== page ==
- Paul Davidson
Friends In The Business
There are two kinds of people in Hollywood. Those who want their friends to succeed, genuinely. And those who say they want their friends to succeed.
I am definitely the first of the two.
I never quite got people who came to town with goals in mind to be a writer or a producer or a director and developed friendships with their fellow assistants or those in their social circles and then the day that one of their friends got a huge deal slapped in their lap — those “friends” would start talking crap behind their backs. How they didn’t deserve it. How they weren’t talented enough for such merits.
My philosophy has always been that there are thousands upon thousands (maybe) of people each year who are reaching personal goals in Hollywood. People selling screenplays and getting jobs working on TV shows and directing movies and what not. Most of those people are strangers. STRANGERS. The day a friend of yours hooks up one of those gems, how can you not be supportive and proud? Even from a strictly selfish standpoint — these are friends that you KNOW. People that, if they’re your friends, could someday help you out as well. Right? There are too many people who get too overloaded with jealousy and envy to support their friends once they’ve hit a valuable milestone in the Hollywood community.
I’ll never get it.
I have really good friends who are now in positions where they are running film companies, writing feature films, working on TV shows, producing TV shows, acting, managing talent… They are succeeding and if anything, it communicates to me that it’s possible. That the act of succeeding in Hollywood is not nearly as impossible as people think. And it motivates. It always has.
Mind you, there are no overnight sensations in Hollywood. There is the perception of overnight success because if you’ve never heard of the guy whose spent the last seven years working his ass off, only to sell a script yesterday — you just read about the guy in the trades selling his first script (yesterday). Wow, his first script! What an overnight sensation. This guy is going to be huuuuuuge.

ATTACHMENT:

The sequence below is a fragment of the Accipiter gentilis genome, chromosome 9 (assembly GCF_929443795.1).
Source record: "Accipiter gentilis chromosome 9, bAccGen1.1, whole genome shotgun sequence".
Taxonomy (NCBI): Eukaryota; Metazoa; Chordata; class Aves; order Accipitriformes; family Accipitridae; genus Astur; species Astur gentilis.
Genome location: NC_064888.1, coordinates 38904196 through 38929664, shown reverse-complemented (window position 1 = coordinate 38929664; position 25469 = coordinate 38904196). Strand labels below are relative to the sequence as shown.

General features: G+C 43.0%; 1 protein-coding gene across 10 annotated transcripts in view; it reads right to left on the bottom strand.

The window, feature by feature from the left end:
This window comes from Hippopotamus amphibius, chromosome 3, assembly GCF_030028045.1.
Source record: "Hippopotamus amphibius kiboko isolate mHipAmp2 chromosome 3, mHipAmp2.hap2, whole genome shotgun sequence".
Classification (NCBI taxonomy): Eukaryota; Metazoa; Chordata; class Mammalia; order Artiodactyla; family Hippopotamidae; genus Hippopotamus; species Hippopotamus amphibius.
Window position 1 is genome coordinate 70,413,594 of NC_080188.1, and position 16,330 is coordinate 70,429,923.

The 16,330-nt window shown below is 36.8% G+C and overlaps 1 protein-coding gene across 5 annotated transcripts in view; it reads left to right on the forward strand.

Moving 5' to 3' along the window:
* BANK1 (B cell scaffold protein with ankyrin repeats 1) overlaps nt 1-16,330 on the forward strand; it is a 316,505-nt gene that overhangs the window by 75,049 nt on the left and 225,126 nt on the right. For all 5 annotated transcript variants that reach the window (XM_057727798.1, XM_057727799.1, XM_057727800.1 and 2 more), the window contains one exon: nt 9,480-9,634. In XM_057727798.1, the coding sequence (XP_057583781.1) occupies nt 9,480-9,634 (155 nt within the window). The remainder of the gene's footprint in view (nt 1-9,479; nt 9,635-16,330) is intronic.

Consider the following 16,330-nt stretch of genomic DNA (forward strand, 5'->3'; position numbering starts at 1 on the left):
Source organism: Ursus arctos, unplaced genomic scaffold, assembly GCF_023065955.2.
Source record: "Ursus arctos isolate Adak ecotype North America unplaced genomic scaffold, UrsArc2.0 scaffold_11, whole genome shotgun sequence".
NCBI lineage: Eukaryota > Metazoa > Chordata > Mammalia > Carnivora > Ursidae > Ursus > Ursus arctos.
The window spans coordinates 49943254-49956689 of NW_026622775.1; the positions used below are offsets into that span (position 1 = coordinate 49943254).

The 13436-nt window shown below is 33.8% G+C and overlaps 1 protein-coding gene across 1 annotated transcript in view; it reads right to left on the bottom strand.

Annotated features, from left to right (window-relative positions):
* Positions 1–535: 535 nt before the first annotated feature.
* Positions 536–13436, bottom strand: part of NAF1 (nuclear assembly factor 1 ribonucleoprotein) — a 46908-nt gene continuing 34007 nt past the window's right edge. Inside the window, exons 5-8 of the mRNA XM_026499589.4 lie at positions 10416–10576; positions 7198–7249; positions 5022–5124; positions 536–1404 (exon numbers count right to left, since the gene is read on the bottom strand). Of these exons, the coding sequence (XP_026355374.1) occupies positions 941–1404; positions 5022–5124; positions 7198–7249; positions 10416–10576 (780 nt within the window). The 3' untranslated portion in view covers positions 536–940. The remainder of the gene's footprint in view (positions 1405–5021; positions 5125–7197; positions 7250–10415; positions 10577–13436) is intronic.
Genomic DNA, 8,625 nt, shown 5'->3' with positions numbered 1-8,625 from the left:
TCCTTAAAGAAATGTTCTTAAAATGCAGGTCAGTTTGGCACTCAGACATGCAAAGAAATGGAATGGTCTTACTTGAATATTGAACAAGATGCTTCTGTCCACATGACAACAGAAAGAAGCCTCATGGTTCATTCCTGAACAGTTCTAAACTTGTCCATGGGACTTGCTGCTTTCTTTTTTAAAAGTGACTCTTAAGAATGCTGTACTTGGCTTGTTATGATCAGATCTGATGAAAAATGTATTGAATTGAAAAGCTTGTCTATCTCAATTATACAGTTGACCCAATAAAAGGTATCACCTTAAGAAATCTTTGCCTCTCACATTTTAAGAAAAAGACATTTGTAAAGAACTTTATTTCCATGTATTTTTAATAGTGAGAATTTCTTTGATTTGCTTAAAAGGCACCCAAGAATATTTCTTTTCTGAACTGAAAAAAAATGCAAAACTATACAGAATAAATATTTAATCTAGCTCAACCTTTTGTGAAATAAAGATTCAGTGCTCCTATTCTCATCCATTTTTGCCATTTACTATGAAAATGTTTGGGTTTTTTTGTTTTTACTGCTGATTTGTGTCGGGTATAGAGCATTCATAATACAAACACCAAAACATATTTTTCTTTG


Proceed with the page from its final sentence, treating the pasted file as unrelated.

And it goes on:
The reality is, people work their butts off for years and years and eventually (if they have talent) find their doorway into “the machine”. To everyone else, the perception is that it’s an overnight success. To the person who just spent all those years trying — it’s satisfaction.
I always use a particularly apropros metaphor when talking to my friends about succeeding in Hollywood. That, pretty much, no matter the type of career one was going for — everyone is standing in a line. Side by side. All waiting and trying and hoping. Eventually, people who don’t reach the success they had hoped for start dropping off that line (i.e. moving back home, leaving L.A..). People will come to that line one after another, filling the spaces of those who came before them — but if you have talent and you stand on that line long enough — your turn will eventually come.
It’s requires more stamina than any sport, as far as I’m concerned. Mental stamina that pushes you long enough to try every venue and push your way into every corner of the town. It’s a process that is more about being in the right place at the right time (and having talent to showcase once you’re there) than having talent and being noticed for such talent. It’s a skewed process in a skewered town.
God, I have obviously thought about this way too much.
Bottom line: In a town like this with goals like the ones you have, you need friends. No matter how successful, no matter how jealous you might feel underneath the hood — it’s healthier and more karmic to support them, encourage them, learn from them, and join their entourage as quickly as possible.
Kidding. I’m kidding.